Ex-Morgan Stanley Executive’s Stabbing Charges Dropped
Charges against William Bryan Jennings, the former Morgan Stanley (MS) U.S. bond-underwriting chief accused of stabbing a New York cab driver over a fare, will be dropped, police said.
“I’m aware that the charges are being dropped,” Detective Chester Perkowski of the Darien, Connecticut, police department said today in an interview. He declined to comment further.
Jennings was accused of attacking the driver, Mohamed Ammar, on Dec. 22 with a 2 1/2-inch blade after a 40-mile (64 kilometer) ride from New York to the banker’s $3.4 million home in Darien. Ammar, a native of Egypt and a U.S. citizen, said Jennings told him, “I’m going to kill you. You should go back to your country,” according to a police report.
Jennings faced assault and hate-crime charges, each of which brings a maximum sentence of five years in prison. He was also charged with not paying the fare, a misdemeanor. He pleaded not guilty March 9.
Eugene Riccio, Jennings’s attorney, wouldn’t confirm that the case had been abandoned.
“All I’m saying is we’re showing up,” he said today in a phone interview. “We have a court date Monday, and we’re going to be there.”
Jennings no longer works at New York-based Morgan Stanley, according to a person with direct knowledge of the matter who declined to be named because the information isn’t public.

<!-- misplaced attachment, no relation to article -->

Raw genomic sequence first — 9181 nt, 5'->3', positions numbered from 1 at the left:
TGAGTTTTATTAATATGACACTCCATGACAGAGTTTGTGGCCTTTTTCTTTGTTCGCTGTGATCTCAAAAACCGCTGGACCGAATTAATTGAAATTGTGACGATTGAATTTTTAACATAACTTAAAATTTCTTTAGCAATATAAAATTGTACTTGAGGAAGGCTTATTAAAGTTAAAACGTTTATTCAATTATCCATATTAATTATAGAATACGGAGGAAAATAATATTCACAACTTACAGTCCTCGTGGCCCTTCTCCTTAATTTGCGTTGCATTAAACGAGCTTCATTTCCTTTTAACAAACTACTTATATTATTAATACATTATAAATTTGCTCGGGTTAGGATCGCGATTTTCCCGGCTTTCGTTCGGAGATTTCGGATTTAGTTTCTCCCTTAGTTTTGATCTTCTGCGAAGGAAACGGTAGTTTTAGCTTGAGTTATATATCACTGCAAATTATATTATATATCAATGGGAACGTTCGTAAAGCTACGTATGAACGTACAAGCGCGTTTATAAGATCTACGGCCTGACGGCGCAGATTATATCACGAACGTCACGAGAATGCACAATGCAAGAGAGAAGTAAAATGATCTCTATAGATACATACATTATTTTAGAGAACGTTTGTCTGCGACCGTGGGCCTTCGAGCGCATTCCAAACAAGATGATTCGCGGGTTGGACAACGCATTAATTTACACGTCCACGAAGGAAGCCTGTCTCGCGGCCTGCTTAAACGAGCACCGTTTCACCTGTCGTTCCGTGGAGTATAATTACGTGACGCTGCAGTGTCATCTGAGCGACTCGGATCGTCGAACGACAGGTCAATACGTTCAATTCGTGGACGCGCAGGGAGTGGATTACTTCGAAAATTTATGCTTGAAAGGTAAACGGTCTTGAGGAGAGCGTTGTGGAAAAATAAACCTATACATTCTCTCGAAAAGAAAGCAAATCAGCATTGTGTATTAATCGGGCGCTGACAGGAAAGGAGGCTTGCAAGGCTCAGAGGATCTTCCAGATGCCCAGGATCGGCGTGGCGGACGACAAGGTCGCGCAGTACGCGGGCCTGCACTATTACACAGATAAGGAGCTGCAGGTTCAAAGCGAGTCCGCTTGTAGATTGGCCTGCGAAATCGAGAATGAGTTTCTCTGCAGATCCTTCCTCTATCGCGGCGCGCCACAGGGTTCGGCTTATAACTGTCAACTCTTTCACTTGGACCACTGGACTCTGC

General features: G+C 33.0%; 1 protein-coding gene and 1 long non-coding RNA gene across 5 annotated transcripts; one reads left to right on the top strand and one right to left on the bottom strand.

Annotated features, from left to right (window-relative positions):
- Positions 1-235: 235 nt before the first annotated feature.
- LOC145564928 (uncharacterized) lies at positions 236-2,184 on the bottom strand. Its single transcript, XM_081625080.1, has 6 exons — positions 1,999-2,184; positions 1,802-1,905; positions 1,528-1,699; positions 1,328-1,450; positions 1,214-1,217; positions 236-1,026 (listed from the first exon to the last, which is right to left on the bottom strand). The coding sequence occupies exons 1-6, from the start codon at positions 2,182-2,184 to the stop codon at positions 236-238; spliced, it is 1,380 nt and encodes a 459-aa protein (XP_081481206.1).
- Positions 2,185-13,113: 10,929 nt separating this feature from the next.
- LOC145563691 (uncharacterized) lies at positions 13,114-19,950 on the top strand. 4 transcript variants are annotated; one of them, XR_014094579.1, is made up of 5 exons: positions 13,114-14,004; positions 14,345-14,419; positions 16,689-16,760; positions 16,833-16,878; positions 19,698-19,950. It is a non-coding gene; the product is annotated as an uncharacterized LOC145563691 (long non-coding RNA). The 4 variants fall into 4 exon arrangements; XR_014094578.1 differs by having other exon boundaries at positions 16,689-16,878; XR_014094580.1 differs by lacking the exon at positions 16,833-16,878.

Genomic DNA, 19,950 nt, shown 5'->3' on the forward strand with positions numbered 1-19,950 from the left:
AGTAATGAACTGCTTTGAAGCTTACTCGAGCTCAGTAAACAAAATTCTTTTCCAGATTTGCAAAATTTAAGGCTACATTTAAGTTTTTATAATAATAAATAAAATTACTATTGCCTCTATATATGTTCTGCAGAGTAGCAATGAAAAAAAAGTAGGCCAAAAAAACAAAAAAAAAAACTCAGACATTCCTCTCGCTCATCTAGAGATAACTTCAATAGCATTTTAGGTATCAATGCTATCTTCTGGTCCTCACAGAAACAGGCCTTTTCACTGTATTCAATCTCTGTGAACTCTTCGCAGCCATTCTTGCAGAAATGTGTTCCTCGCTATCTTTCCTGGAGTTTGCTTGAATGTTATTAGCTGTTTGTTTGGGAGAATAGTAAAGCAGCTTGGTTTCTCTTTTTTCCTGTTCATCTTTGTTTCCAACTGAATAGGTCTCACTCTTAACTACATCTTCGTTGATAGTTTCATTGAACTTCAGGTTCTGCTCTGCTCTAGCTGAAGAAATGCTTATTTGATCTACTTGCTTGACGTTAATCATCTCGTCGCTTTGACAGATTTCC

Pen Pendleton, a spokesman for Morgan Stanley, the sixth- largest U.S. bank by assets, said in March that Jennings had been placed on leave. Pendleton didn’t immediately return a call for comment today.
Riccio declined to comment on his client’s employment. Jennings didn’t immediately return a phone call to his home.
Steven Weiss, the supervisory state’s attorney, didn’t return a call seeking comment on the status of the case.
“Mr. Ammar is outraged by the prosecutor’s decision and continues to demand justice,” Ammar’s attorney, Hassan Ahmad of Ahmad Navqi Rodriguez LLP in New York, said in a statement. “He was anxiously awaiting trial this month and had no indication that the prosecutor would take such a drastic turn nearly a year after this crime was committed and within days of the trial.”
On March 28, Jennings filed a motion seeking to have the case dismissed, arguing that Ammar contradicted himself in statements to the police. The arrest warrant contained false statements and omissions that “seriously undermine” Ammar’s credibility, according to the filing by Jennings. That motion was still pending and was to be the subject of an Oct. 15 hearing.
Jennings flagged Ammar down in front of Ink48, a hotel on Manhattan’s West Side, sometime before 11 p.m. after the banker said his car service didn’t appear, according to the police report. Jennings had been attending a company Christmas party.
Ammar told police that once they reached Jennings’s home, he refused to pay the $204 fare they had agreed on. He said he drove away to find police and that during the ride the banker stabbed him in the hand. Jennings said that they never agreed on an amount and that Ammar had demanded $294, which he viewed as exorbitant.
The case is State of Connecticut v. Jennings 12-0176761, Superior Court for the State of Connecticut (Stamford).
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